Nobody wants to have dinner with Jeb Bush.
At least, that’s the sense you’d get from reading the comments on his posts encouraging Facebook users to sign up for a chance to dine with him. The Bush campaign’s official page sponsors a post from time to time that encourages users to hand over their names and email addresses in exchange for a chance to eat dinner with the former Florida governor.
Campaign spokesman Tim Miller said the post does well for Bush, and outperforms most of their other Facebook outreach efforts. But based on the comments, you might not know it. The responses on the most recent available version of the post are overwhelmingly negative—and trollishly so.
“The ‘prize’ seems more like a booby-prize……” says the top comment, written by a user named MrNoam Zsnc, whose avatar features the weird kid from Deliverance. “Winner gets to have dinner with Jeb! Loser gets to have 2 dinners with Jeb!”
MrNoam Zsnc the Deliverance Kid wasn’t the only person to express that uncharitable sentiment.
“Does the loser get two dinners with Jeb!?” wrote user Volodya Shevchenko, whose avatar features a cat wearing a bright red pigtail wig.
Of the 100+ comments appending that post, only 15 were even remotely positive. The rest were a hodgepodge of mean-spirited memes, poorly spelled comments, eye-rolling references to polls, and general crabbiness.
“Nope. Drop out Mr. 3%,” wrote a user called Jace Tobias, whose comment received at least 31 likes—the most of any comment on that particular posting of the ad.
One commenter, a Tennessee college student named Maxwell Bentley Lee, flagged to a group of Bernie Sanders supporters that his anti-Jeb comment was at one point the top response to the advertisement.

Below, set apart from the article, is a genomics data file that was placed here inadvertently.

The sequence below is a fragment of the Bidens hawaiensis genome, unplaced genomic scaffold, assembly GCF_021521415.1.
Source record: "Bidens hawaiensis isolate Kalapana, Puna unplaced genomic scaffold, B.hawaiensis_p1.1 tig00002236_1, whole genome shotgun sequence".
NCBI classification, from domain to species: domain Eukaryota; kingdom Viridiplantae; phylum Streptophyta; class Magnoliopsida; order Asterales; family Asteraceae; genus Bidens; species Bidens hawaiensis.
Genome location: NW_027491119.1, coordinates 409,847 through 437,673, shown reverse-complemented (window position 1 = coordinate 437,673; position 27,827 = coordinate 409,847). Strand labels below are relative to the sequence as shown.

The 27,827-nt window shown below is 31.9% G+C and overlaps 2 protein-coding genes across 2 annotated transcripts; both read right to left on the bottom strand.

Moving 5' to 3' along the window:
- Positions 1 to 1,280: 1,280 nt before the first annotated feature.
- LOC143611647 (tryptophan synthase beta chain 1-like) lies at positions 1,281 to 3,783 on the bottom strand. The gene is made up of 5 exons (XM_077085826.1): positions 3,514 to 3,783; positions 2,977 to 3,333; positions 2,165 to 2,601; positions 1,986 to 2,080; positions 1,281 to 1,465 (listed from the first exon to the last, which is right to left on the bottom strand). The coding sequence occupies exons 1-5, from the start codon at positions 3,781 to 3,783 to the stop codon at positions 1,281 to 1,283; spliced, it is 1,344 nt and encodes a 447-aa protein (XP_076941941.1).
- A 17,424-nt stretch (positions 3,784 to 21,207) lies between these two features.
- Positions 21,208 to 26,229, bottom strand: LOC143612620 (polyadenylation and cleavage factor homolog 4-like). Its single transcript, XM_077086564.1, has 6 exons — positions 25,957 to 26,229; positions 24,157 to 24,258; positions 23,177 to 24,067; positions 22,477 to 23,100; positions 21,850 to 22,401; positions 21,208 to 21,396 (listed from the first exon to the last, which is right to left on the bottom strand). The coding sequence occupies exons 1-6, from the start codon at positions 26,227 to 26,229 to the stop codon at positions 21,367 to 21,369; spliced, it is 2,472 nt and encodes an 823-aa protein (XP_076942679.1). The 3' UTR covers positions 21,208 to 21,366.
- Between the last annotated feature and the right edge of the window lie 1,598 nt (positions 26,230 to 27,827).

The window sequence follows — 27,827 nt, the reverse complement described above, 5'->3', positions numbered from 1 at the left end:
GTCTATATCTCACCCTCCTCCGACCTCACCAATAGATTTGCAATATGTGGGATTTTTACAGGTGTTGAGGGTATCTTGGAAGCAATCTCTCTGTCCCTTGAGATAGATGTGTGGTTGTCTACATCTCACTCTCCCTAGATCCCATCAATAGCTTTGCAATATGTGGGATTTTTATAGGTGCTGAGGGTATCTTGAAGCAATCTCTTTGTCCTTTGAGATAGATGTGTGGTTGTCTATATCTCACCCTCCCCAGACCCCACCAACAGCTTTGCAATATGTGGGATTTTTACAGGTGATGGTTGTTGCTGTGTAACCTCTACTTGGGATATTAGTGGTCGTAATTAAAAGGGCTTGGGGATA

“Nobody wants to eat dinner with Jeb,” he wrote in that comment. “The only people who would actually want Jeb as President are other millionaires in Congress who would benefit from going to White House parties if Jeb was elected.”
That comment got 36 likes and appeared in directly under the promoted post.
Reached for comment via Facebook Messenger, Lee reiterated to The Daily Beast that he would not like to have dinner with Jeb.
“I am not interested at all—would be a waste of both our time,” he wrote.
A number of users made jokes about being expected to pick up the check if they dined with the former governor. One posted a weird photoshop of Bush’s face over the Little Debbie logo, titled “Little Jebbie.” The poster did not respond to a Facebook message politely requesting explanation as to whether the pre-packaged bakery snack image was an allusion to any of Bush’s particular policy goals. (Anonymous Facebook posters aren’t the only political observers with a penchant for unsettling photoshops; Republican presidential frontrunner Donald Trump recently tweeted a picture of Ted Cruz’s mug photoshopped onto what appears to be a likeness of notorious Sen. Joseph McCarthy.)
“hey can i throw tamatos at him,” wrote another.
The Huffington Post’s poll tracker shows that Bush’s favorables have gone largely gone down and unfavorables have gone up since he entered the race. Currently, he’s at 53.8 percent unfavorable and just 31.5 percent favorable. A Quinnipiac poll in November gave him the worst net favorability rating of any presidential candidate. And earlier this month, a Gallup poll indicated that his net favorability with Republicans is 10 percentage points lower than it was this summer.
And while there are a panoply of explanations for this, it’s unwise to write off the impact of Internet comments. A study published in The Journal of Advertising early last year indicated that people take Internet comments seriously if they perceive the authors as credible. And being perceived as credible, on the Internet, isn’t too darn tough. So a constant drone of persistently negative commentary on every ad that Jeb promotes doesn’t do him any favors.
It also wouldn’t make for very pleasant dinner conversation.